I could hardly stop my kids from listening - it was a fight to get them to bed.

The Brothers Lionheart almost hypnotized them with its honesty and purity and endless adventure.

It focused on all the topics that are exciting and some of which are usually off the table (death, illness, danger, traitors - yes, children are interested!!)

The true action begins in Nangiyala.

Now that he reached Nangiyala, Karl is no longer sickly  - he is a normal boy that is able to move around as any other boy.

The two brothers have their own horses - Grim and Fyalar at Knights Farm, even the clothes they wear are evocative of the times of knights and heroes.
The boys with two horses, image by Ilon Wikland from the book The Brothers Lionheart
The boys with Grim and Fyalar

But idyllic times do not last long, as Karl finds out that his older brother Jonathan is involved in a much bigger cause.

Both boys now find themselves thrust into a classic sage of good vs. evil, a classic saga with horseback riding, monsters, traitors, occupiers, freedom-fighters.

Cherry Valley in Nangiyala is under threat from the army of Tengil who rules over the once free Wild Rose Valley. 

Only Cherry Valley remains free and Jonathan is one of the leaders of the resistance against Tengil and his soldiers who even planted a spy in the midst of the freedom-loving citizens of Cherry Valley.

Jonathan leaves for Wild Rose Valley to try to help the resistance against Tengil, while Karl stays at Knights Farm aware that a traitor in Cherry Valley is putting Jonathan's life in danger. 

After discovering who the traitor is, Karl saddles his horse and rides over the mountains alone to try to find Jonathan. 

But Karl is wrong, the tension becomes so thick that you can cut it with a knife. 
an image of Katla the terrible dragon by Ilon Wikland from the book The Brothers Lionheart

Lindgren raises the tension masterfully by gradually introducing references to a certain Katla. We later find out that this ominous sounding creature is in the power of the the black knight Tengil. 

Katla, we also find out, is a female dragon that terrorizes the inhabitants of Nangiyala. The two brothers join forces to fight the evil Tengil and his dragon Katla to free the oppressed people of Nangijala.

Grim and Fyalar are killed and the brothers have their work cut out for them as Katla is so strong that no weapon can damage her or even leave a scratch. 

Jonathan manages to outsmart Katla, yet ends up paralyzed in the process.

Jonathan explains to Karl that there is no reason to be sad as a magic land named Nangilima, awaits him. Yet, due to the paralysis he will be unable to go there where Apple Valley awaits the boys and their old friends who died in Nangiyala and the two horses.

In a poignant reversal of roles, Karl picks up Jonathan and jumps with him ...

Oh, Nangilima! Yes Jonathan, yes. I can see the light. I can see the light.

The Brothers Lionheart is available from bookstores in the US:

Amazon USA

The Book Depository (free worldwide shipping)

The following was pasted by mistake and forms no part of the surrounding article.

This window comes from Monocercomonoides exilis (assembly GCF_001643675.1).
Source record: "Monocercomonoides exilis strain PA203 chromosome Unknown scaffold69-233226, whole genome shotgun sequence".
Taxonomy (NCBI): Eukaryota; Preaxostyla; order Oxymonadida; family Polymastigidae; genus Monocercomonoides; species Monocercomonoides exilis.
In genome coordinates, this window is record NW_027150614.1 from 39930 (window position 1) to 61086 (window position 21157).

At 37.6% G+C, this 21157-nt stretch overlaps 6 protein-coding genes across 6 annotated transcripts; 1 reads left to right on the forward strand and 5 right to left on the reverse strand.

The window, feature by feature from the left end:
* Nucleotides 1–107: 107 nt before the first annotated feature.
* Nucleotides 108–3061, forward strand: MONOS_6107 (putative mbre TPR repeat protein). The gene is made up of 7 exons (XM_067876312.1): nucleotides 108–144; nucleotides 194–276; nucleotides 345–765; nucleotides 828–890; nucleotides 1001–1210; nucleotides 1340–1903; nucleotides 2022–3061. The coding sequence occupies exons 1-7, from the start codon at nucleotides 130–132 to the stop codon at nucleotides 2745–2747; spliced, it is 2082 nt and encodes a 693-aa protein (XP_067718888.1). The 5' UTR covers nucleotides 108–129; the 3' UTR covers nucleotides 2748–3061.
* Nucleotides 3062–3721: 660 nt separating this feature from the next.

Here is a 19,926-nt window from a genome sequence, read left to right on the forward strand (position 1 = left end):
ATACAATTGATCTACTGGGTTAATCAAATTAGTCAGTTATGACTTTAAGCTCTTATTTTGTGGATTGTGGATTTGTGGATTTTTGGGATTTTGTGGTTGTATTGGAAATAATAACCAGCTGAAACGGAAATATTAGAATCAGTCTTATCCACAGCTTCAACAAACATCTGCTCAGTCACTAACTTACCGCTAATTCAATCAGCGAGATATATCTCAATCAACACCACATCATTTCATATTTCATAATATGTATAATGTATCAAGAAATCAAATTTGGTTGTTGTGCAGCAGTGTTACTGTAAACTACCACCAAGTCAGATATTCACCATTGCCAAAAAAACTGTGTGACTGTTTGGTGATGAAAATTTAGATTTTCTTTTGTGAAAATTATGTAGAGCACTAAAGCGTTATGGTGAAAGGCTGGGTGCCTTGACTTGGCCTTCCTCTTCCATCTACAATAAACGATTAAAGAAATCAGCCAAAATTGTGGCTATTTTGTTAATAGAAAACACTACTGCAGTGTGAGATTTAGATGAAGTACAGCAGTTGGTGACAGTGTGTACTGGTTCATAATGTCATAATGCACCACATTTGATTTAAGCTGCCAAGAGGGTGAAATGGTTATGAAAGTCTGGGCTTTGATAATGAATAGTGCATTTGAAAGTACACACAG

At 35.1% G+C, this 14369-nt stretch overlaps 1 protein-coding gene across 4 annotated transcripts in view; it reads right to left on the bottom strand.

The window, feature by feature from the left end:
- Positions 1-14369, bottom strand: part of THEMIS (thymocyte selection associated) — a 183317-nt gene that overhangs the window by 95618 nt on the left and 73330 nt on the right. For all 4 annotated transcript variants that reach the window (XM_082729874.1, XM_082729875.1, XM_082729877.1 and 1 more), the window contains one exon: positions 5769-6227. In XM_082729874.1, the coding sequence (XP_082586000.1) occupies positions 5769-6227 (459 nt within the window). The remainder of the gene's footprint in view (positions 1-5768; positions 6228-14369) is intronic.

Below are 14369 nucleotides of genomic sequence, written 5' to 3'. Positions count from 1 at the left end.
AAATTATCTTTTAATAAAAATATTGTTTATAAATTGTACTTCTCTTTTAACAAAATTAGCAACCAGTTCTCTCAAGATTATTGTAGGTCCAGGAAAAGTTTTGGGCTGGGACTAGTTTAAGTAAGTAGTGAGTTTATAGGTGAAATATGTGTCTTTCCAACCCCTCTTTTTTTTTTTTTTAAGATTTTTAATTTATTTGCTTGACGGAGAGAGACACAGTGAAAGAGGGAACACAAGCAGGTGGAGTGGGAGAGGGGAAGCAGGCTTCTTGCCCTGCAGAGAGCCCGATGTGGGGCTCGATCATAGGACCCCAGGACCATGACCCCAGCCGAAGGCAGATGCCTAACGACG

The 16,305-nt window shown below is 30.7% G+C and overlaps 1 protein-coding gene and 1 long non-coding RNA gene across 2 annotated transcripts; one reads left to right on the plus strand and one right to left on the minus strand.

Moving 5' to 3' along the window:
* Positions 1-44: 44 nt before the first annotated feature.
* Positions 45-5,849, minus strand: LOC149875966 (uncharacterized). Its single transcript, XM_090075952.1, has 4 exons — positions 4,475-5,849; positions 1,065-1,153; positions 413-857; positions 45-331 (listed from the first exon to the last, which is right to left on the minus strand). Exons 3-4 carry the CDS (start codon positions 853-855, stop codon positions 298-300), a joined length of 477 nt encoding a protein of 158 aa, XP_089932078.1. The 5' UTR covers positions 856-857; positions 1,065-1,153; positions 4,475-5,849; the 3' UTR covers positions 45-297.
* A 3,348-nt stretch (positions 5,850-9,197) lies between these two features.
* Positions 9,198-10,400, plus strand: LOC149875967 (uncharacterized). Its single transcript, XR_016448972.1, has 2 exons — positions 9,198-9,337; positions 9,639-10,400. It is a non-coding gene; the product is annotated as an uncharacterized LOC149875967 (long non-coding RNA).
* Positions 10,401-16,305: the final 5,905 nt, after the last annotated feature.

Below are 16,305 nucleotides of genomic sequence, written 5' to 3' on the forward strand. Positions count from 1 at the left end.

and around the world:

Amazon UK   

Amazon CA  
Amazon DE


    1. At what age were your twins when you first read this to them? Our eldest is 4.5 yrs old and I'm re-reading one of my own childhood favourites -- Watership Down (beautifully illustrated by Aldo Galli! Unfortunately only 20 illustrations in whole book) -- and I told her I'd read it to her in a year or two despite her interest. The men poisoning the rabbits in their own home might be too horrible of a death for her right now.

      I'll have to find a copy of Brothers Lionheart. I love Ronia, and our 4.5yr old finally has her own copy of Adventures of Pippi after checking it out from library all the time :-)

    2. (On re-reading your post, I guess this is the first time your kids are reading this, at age 7. Sorry, sleep-deprived and muddle-brained with younger, teething kiddo!)

    3. Hi echomyst,

      Ronia is fabulous indeed, I know my twins loved it - my wife read it aloud to them last year and they enjoyed it immensely.

      We have a copy of Watership Down, but I haven't read it yet to the kids.

      Sometimes, if a scene is too strong - and there are a couple in The Brothers Lionheart - I water it down a bit. Every parent has to take into account the sensitivities of their child - just like you mentioned - the part about the rabbit poisoning...

      Thanks for telling me about the illustrated version of Watership Down by Aldo Galli (, it looks fabulous indeed!!

      I have a non-illustrated pocket book version of Watership Down (which is really unsuitable for reading aloud).

      Really grateful for your tip.

      Read Aloud Dad

    4. I have seen many other titles from this author, but not this one. Now I cant wait to go look for it.

      And welcome back!! Looking forward to many more fantastic reviews this new year..

    5. Hi Reshama,

      Happy New Year!

      So glad to hear from you again too and thanks for the kind words!

      Do check it out - The Brothers Lionheart is a diamond. :-)

      Read Aloud Dad

    6. Great to have you back again! Can't wait for more recommendations.

    7. Hi Kimberly,

      Thanks so much - its very nice to hear from you again too!

      I wish you a very very happy 2015!

      Read Aloud Dad

    8. Thank *you* for your amazing blog! I've discovered many beautifully illustrated classics on here, and now Innocenti, Inga Moore, etc. are familiar names to me.

      The edition I'm re-reading is Not sure how that compares with the edition you'd linked to above aside from price and cover illustration?

    9. Hi echomyst,

      Thanks for the kind words.

      It seems that I linked to the UK edition and that you sent me the (correct) link to the US version with Galli's illustrations (, I would say that is the main difference.

      Just highlights the fact how careful you must be when ordering a book - there are often so many variations!

      Read Aloud Dad